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Postcard from Europe: Marco Rubio’s silence is deafening

Choosing to sit idly by while the President demeans congresswomen whose stories are reminiscent of his own is cowardly.

Remember how in my previous postcard I wrote that I would be disconnecting (for the most part) from political social media while on vacation?

Well … that lasted a wonderful two days.

Thanks, Donald Trump.

Defiant in the face of widespread criticism, Trump renewed his belligerent call for four Democratic congresswomen of color to get out of the U.S. “right now,” cementing his position as the most willing U.S. leader in generations to stoke the discord that helped send him to the White House.

“It doesn’t concern me because many people agree with me,” Trump said at the White House. “A lot of people love it, by the way.”

There was near-unanimous condemnation from Democrats for Trump’s comments and a rumble of discontent from a subset of Republicans — but notably not from the party’s congressional leaders.

Nor Florida’s Marco Rubio.

Rubio’s silence is par for the course in the Trump era, but on this occasion, it is deafening.

Rubio is the child of Cuban immigrants. His father was a bartender. His mother was a housekeeper. They lived, as Rubio himself puts it, the American dream.

This isn’t a secret. It’s something he reminds us of often. 

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Choosing to sit idly by while the President demeans congresswomen whose stories are reminiscent of his own is cowardly.

As a member of the U.S. Senate, he is one of the most powerful elected leaders in the country. The nearly 22 million people he represents — many of them immigrants — should expect more from him.

Unfortunately, Rubio has done nothing to convince Floridians he’s better than that.

In addition to his silence on Trump’s tirade, Rubio is a longtime friend of Alexander Acosta, who last week resigned as labor secretary in disgrace.

Instead of calling on Acosta to resign, Rubio sat on the fence, saying he should if the Department of Justice found misconduct in the sweetheart deal the former U.S. Attorney gave to Jeffrey Epstein — a registered sex offender who is now facing sex-trafficking charges — that “those responsible should face consequences.”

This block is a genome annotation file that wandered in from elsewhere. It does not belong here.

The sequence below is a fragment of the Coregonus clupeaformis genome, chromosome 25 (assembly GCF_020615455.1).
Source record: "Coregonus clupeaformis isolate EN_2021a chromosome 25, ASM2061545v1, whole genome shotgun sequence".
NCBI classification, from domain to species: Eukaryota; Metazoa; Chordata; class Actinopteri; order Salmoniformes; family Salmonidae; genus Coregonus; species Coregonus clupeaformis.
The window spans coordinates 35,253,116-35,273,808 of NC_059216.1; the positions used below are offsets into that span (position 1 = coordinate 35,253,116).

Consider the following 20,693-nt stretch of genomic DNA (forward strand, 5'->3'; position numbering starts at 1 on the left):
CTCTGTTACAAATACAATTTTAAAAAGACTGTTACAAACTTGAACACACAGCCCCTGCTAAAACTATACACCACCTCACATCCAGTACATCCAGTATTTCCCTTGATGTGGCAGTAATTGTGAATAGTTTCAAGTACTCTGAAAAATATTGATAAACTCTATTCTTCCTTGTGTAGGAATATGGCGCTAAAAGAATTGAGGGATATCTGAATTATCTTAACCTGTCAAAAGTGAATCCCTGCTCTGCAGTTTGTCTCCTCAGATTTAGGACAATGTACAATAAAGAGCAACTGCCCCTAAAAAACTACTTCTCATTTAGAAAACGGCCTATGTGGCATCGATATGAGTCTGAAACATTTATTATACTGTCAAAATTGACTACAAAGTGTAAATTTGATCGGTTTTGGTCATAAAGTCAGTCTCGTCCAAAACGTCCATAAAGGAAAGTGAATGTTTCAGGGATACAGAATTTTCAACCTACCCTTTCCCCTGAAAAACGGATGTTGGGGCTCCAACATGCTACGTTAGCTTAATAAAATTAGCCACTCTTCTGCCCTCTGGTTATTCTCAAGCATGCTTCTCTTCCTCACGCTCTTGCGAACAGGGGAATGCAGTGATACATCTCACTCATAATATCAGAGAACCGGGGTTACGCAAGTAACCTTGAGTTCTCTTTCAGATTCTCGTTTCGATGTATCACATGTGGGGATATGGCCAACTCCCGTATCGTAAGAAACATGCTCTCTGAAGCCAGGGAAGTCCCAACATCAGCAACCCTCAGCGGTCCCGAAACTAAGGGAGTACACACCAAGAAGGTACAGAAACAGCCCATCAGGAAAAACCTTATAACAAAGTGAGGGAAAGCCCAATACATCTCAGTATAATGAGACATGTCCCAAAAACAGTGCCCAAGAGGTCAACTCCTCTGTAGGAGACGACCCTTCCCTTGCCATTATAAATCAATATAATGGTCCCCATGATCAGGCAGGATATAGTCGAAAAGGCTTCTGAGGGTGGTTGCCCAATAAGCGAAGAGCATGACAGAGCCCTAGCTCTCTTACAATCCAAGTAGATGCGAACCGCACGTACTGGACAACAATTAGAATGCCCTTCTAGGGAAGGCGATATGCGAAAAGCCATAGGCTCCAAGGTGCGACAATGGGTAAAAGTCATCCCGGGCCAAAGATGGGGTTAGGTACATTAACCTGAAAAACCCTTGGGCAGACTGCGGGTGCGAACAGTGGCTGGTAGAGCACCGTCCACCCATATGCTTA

I’m all for giving someone the benefit of the doubt. But anyone who read the Miami Herald’s excellent reporting on that 2008 plea deal should be angry. Angry enough to call for Acosta’s job at the very least.

And then there’s his full-throated defense of Trump after it was reported he was losing interest in Venezuelan opposition leader Juan Guaidó.

He didn’t just push back. Instead, he trotted out some of the President’s greatest hits, saying the report was “fake news” and threatening to name the leakers publicly.

I strongly support Rubio’s objectives in Venezuela, but America’s increasingly disappointing foreign policy there is just another example of Rubio’s down-streak.

You almost have to wonder if these kinds of losses continue to rack up for Rubio what kind of position he will be when he’s up for reelection in 2022. If Trump is reelected, history suggests members of the president’s party will suffer at the midterm ballot box. On the other hand, If Trump is swept from office, will voters be looking to punish those who sat idly by as the president did his worst?

Either way, with Florida Democrats like Nikki Fried or Stephanie Murphy — or dare I say Charlie Crist looking to avenge 2010 — possibly running against him in 2022, Rubio needs to do more to show he speaks for all Floridians, not just those who support the president.

Written By

Peter Schorsch is the President of Extensive Enterprises and is the publisher of some of Florida’s most influential new media websites, including Florida Politics and Orlando Rising and Sunburn, the morning read of what’s hot in Florida politics. Schorsch is also publisher of INFLUENCE Magazine. For several years, Peter's blog was ranked by the Washington Post as the best state-based blog in Florida. In addition to his publishing efforts, Peter is a political consultant to several of the state’s largest governmental affairs and public relations firms. Peter lives in St. Petersburg with his wife, Michelle, and their daughter, Ella.

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Florida Politics is a statewide, new media platform covering campaigns, elections, government, policy, and lobbying in Florida. This platform and all of its content are owned by Extensive Enterprises Media.

Publisher: Peter Schorsch

Contributors & reporters: Phil Ammann, Jim Rosica, A.G. Gancarski, Joe Henderson, Janelle Irwin, Dan McAuliffe, Jacob Ogles, Scott Powers, Bob Sparks, Andrew Wilson.
Email: Peter@FloridaPolitics.com
Phone: (727) 642-3162
Address: 204 37th Avenue North #182
St. Petersburg, Florida 33704

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